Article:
When it comes to lost recordings, unpublished novels or newly unearthed art of any sort, receptions tend to be somewhat mixed. This may be because, in many cases, those responsible for these works are usually dead and/or mythologized to a degree, so the expectational ante gets upped accordingly. Also involvedand perhaps more importantis the ability (or inability) to receive them in their proper context years after the fact.
Which is why one of the nicer aspects of Wayne Krantz
's time capsule, Music Room 1985
, is that Krantz (thankfully) is not dead. There is no posthumous third-party scavenging of questionable material here. Krantz himself was the re-discoverer of these thought-to-be- lost recordings, and he not only deemed them worthy of release (he can be tough on this), but is also around to help properly frame them. (See YouTube video below)
The recordings themselves, made solely by Krantz in a garage in California, predate both his arrival on the scene in New York and, by five years, the sessions for his official debut album, Signals
(Enja, 1991). Anyone who was in the thick of the first home studio wave of the mid '80s can sniff out its DIY aroma without much preface but, indeed, any ears steeped in the era's music may even recognize some of the quirkier patinas of the times as familiar, forgivable and actually fun.
As expected, even with a young Krantz at the helm, this is not your run-of-the-mill '80s basement recording found poking out of a box of old cassettes. Drum machines notwithstanding, it is a remarkably well-crafted group of instrumental songs that, despite being home-produced, are just a sonic stone's throw from his work on Signals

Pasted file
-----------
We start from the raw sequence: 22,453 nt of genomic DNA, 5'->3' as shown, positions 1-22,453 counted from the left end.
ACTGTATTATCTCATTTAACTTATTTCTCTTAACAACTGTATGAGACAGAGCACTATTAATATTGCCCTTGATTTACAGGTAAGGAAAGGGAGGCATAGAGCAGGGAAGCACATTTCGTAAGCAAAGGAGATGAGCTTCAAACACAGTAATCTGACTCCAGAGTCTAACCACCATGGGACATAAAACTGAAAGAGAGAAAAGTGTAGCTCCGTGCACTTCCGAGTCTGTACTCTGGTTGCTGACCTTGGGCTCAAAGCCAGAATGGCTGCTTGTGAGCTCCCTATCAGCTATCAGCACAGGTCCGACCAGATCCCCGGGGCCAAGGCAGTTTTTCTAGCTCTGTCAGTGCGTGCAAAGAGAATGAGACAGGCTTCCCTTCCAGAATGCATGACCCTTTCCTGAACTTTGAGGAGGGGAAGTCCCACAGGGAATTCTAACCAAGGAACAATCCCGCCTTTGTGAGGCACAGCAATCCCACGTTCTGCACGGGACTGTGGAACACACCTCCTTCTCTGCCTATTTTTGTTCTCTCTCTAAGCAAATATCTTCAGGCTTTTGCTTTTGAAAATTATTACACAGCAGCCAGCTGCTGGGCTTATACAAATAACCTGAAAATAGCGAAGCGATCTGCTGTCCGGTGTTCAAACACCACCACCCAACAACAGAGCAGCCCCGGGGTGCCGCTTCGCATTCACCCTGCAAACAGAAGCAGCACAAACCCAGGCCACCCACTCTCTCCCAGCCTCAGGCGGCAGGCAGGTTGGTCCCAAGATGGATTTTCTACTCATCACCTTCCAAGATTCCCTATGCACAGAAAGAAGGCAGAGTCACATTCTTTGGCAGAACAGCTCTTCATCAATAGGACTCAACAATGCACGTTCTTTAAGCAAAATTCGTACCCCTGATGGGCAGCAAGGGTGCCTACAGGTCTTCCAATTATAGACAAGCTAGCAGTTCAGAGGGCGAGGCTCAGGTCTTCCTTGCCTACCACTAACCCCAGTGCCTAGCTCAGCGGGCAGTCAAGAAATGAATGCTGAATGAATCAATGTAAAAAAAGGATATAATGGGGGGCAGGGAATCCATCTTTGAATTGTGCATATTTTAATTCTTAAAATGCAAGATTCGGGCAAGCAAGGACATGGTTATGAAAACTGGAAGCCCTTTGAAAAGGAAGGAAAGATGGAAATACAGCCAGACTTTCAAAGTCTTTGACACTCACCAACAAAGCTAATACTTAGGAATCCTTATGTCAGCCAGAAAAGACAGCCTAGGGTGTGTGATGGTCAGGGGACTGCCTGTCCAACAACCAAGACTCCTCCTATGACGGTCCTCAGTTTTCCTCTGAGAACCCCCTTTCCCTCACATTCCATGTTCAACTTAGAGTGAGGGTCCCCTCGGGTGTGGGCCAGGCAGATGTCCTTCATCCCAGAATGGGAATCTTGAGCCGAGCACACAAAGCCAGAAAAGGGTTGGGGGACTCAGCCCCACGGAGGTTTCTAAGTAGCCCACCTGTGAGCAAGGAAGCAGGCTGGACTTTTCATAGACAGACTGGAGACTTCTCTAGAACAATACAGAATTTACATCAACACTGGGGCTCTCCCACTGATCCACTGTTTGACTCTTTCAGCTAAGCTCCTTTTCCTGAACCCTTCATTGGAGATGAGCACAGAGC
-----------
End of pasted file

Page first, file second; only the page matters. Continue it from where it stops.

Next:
. (One could be forgiven for thinking the song "Music Room" on Signals
was a leftover from these garage sessions, the operational motifto say nothing of the titleis so similar). Though he would obviously develop them further, the signature guitar approach and the Krantz rhythmic acuity are here in force. Striking tooespecially next to his immediately preceding release, Write Out Your Head
(Abstract Logix 2020)is how fully-formed Krantz's bespoke harmonic/compositional mind presents on Music Room 1985
Perhaps one of the album's most intriguing aspects is that it is so conceptually focused in its de facto mission statementfinding a new musical space between pop, jazz and rock. Such artistic purposing is a rarity from someone at the very beginning of their career. It shows that even as an unsigned, unknown musician, Krantz was less concerned about how he stacked up against his contemporaries than striving for something unique and personal. In that way, the album is indeed prescient of the career to come.
This may be an album of songs that found a particular stylistic mark over thirty years ago, but it maintains a validity to today's earsespecially when listened to in its proper context. It is homemade yet refined, focused yet still a nice showcase for Krantz's already distinctive abilities. For some, it may be debatable whether a decades-old home studio recording qualifies as a must-have (even from a musician as compelling as Krantz), but Music Room 1985
proves to be more than just an artifact for completionists. It is both an interesting prequel that nicely couches the Krantz catalog, and an unpretentious, enjoyable addition to it.
Cowboy; Fair; Becker; Pilgrim; Nice; Future.
Wayne Krantz: all instruments and programming.